From youth protests to all-out civil war. A destroyed country with more than 220,000 deaths. President Assad is firmly in power. An uncertain future.
From a slogan painted on the wall of a high school to a civil war with 220,000 deaths. Three million 800 thousand refugees from Syria to neighbouring countries, nearly 8 million people displaced, about 12 million people (out of a population of 23 million) forced to flee their homes, destruction of infrastructures and the foreign invasion of Sunni jihadists and Shiite militias which fight on opposite sides.
This is the spiral of events that in four years has led Syria into the black hole of an endless conflict where everybody is against everybody.
The Syrian protests began in the southern city of Daraa on 15 March 2011, after the arrests of at least 15 children for painting anti-government graffiti on the walls of a school. A fact without precedents in the history of 40 years of the oppressive Assad family rule. The regime’s crackdown on demonstrators was violent in Daara and in the other cities of the country where the protests started to take place. Security forces opened fire, killing some protesters and within days, the protests grew into rallies that gathered thousands of people. The Syrian opposition decided to take up arms against Assad’s regime and army deserters formed the Free Syrian Army. Since then, the whirlwind of violence has never stopped.
Despite the fact that in summer 2011 US President Barack Obama and the European Union, explicitly called for Syrian President Bashar Assad to step down, he is still in office thanks to the loyalty of the majority of the units of the armed forces and the support of his two major allies, Russia and Iran. However Assad’s regime currently has complete control over just a part of the Syrian territory: the land that stretches from Damascus, through the central region of Homs, up to the Mediterranean coast, where Assad’s strongholds are located.
The northern part of the splendid city of Aleppo, which was the economic and commercial capital of Syria, has been devastated by the armed clashes between loyalists and rebels, which have been going on for two and a half years now. Further east the Islamic State is imposing its obscurantist version of Sharia in the provinces of Al Hasakah and Raqqa. To the south, near the border with the part of the Golan Heights occupied by Israel, fighting continues between Islamist groups and the Nusra Front, the Syrian branch of Al Qaeda, while Iranian councillors and Lebanese Shiite militias of Hezbollah support loyalist forces.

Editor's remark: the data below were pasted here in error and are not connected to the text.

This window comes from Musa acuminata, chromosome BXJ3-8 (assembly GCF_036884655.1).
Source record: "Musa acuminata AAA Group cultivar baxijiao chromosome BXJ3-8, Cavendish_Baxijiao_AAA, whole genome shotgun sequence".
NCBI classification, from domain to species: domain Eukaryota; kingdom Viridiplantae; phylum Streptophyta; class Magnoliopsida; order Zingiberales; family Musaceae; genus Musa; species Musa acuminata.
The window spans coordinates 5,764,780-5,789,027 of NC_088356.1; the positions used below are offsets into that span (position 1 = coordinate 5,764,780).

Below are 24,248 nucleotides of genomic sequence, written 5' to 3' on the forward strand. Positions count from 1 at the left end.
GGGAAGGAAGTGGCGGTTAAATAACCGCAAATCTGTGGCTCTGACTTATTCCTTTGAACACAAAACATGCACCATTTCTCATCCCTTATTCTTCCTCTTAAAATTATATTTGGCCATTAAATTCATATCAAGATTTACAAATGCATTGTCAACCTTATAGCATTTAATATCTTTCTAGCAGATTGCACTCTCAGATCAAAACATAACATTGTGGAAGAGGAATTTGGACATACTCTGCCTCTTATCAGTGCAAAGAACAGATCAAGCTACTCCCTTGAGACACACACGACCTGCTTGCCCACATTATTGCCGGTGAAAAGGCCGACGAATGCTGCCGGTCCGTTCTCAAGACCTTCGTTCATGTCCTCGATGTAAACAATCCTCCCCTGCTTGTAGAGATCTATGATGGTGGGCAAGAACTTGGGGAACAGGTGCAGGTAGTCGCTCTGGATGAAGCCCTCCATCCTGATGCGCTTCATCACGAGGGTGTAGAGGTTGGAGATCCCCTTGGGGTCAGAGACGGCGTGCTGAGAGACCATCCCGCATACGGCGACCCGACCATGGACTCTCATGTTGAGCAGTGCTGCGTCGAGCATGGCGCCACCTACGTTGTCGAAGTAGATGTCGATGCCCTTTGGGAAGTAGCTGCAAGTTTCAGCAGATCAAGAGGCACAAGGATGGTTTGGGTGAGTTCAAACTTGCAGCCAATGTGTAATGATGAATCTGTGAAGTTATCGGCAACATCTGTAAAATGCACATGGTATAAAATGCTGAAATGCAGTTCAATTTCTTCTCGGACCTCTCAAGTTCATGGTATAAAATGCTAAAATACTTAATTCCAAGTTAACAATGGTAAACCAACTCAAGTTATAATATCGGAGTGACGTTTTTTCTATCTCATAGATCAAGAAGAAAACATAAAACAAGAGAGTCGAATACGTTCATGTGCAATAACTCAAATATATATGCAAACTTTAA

Hopes d of peace dashed away
Peace talks in the Geneva Peace Conference, organized early in 2014, failed and during the following summer the U.N-Arab League peace mediator, Lakhdar Brahimi, gave up, like former Secretary General Kofi Annan had done before him, after trying unsuccessfully to mediate an end to Syria’s civil war.
New UN envoy to Syria, Staffan de Mistura, a veteran Italian-Swedish diplomat, is trying to foster dialogue through a small step strategy aimed at achieving, at least at the beginning, just modest goals, such as local and temporary truces, starting from Aleppo. But even this initiative appears to face significant difficulty. In the meantime, following the rise of Isis, Assad, who in the summer of 2012, seemed to be close to defeat, as fighting had almost reached the centre of the capital Damascus, is now aware that he can take advantage of the West’s fear of the Islamic State. Several European governments are considering resuming the dialogue with Damascus, which could become a possible ally in the fight against jihadists.(J.K.)